Divine fountain
A new online service called "Web Fountain" managed to do what nobody had thought of before -using tech to spot and monitor cultural trends by using language-analysis techniques to test web pages. Take a dive into it next.

Recent studies proved that a molecule found in both meat and milk may cause tumors.
In the future doctors may adjust diet to our genetic makeup. Read on nutritional genomics next -a new field that studies how your genes and your diet interact.
Plus, an anti-epilepsy drug could help treat cocaine addiction.
Scientists are trying to figure out if we have completely lost our regenerative power.
Then, peek on the vegetative state and coma, and the new approach medicine is trying to adopt.

The proportion of millionaire households keeps rising, and is at a 20-year high in the United States.
Living with your ex- strictly for business, a new trend that's easing pockets but torturing souls for many singles in the UK.
Afterwards, a new US survey reveals many unmarried women in their 40s choose to date younger men.


   October 2nd, Thursday, 2003, ip n58
Shutting the wrong thing out
May Your Days Be Long and Stressful


Take a look at this small piece that suggests that subjecting your body to daily low-level stress -such as a calorie restricted diet and moderate exercise- as well as to some kind of mental or psychological exertion may be indeed beneficial for your health. Thus it presents exciting evidence to back up the relevance of facing daily challenges, and even enjoying certain amounts of stress in our everyday lives, in a time when several cultural trends seem to aim at the almighty calm and comforting stability.
Link: http://www.nytimes.com/2003/09/21/weekinreview/
Following, an early September NYTs article on how Buddhism, more specifically meditation techniques, are supposedly related to a healthier lifestyle and to well-being, thus adopting the exact opposite approach of the article above. Meditation strives to accomplish a sort of impassibility state to canalize negative stimuli -but which should we consider distressing factors to be shutted out? Isn't it a way of escaping certain life conditions?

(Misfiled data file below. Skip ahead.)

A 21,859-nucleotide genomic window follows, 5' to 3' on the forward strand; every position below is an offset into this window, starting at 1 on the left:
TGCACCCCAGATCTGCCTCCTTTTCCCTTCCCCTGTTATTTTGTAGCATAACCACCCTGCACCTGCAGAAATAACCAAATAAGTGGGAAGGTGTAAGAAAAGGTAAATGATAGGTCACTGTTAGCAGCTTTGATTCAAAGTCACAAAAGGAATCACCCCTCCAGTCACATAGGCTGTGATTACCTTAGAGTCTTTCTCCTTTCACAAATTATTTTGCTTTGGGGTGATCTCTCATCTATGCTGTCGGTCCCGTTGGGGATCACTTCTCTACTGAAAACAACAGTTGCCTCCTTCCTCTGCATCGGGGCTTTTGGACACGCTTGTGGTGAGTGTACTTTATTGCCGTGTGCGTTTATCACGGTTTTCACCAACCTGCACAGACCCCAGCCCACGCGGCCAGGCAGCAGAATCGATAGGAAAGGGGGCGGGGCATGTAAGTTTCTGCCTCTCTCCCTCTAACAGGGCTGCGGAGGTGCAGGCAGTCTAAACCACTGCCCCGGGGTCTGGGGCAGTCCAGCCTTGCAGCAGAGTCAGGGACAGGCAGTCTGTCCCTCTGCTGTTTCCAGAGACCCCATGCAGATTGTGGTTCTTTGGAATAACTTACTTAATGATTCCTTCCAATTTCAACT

Link: http://www.tibet.ca/wtnarchive/2003/9/15_5.html
A more personal approach to happiness?
Interview to Martin Seligman


Finally, to give a closure to the series of articles on happiness, and how people and science are beginning to care more about this, read on the "positive psychology" -a discipline that focuses on the study of what makes people happy and how to achieve it. Positive psychology does not deal with people's inabilities to be happy like conventional psychotherapy does, but tries to work with our strengths, perceiving individuals as capable people in charge of their lives instead of victims. The key appears to be finding applicable -that is down to today's world- answers to the quest of a satisfying and worthwhile life, as well as of how to expand our "positive assets" -but without forgetting our potentialities.
Link: http://www.psychotherapynetworker.org/interviews_seligman.htm






Appeared in www.whatthenationthinks.com










Too much "cultural remix"?..
A growing number of artists are using already copyrighted material in their new creations, provoking creative and economic debates.

> Showbiz News:
Librarians are backing peer-to-peer networks. Find out why.
More on music piracy at a global level.

Privacy Issues
London commuters will be tracked down thanks to a new transport system.
Then, Wal-Marts-like security cams are being used to watch students in schools across US.
Lastly, the TSA (Transportation Security Administration) are demanding airlines to provide customers info, and so airlines prepare to cross the thin line between customer's privacy and national security.


Our Milky Way is eating its galactic neighbor, Sagittarius.
After, astronomers are pointing their finger at gamma rays as the ones we should blame.

On Clonation
Fusing human skin cells with rabbit eggs might produce early stage embryos for regenerative medicine.
And a rat has been cloned for the first time, which may be more useful than many think.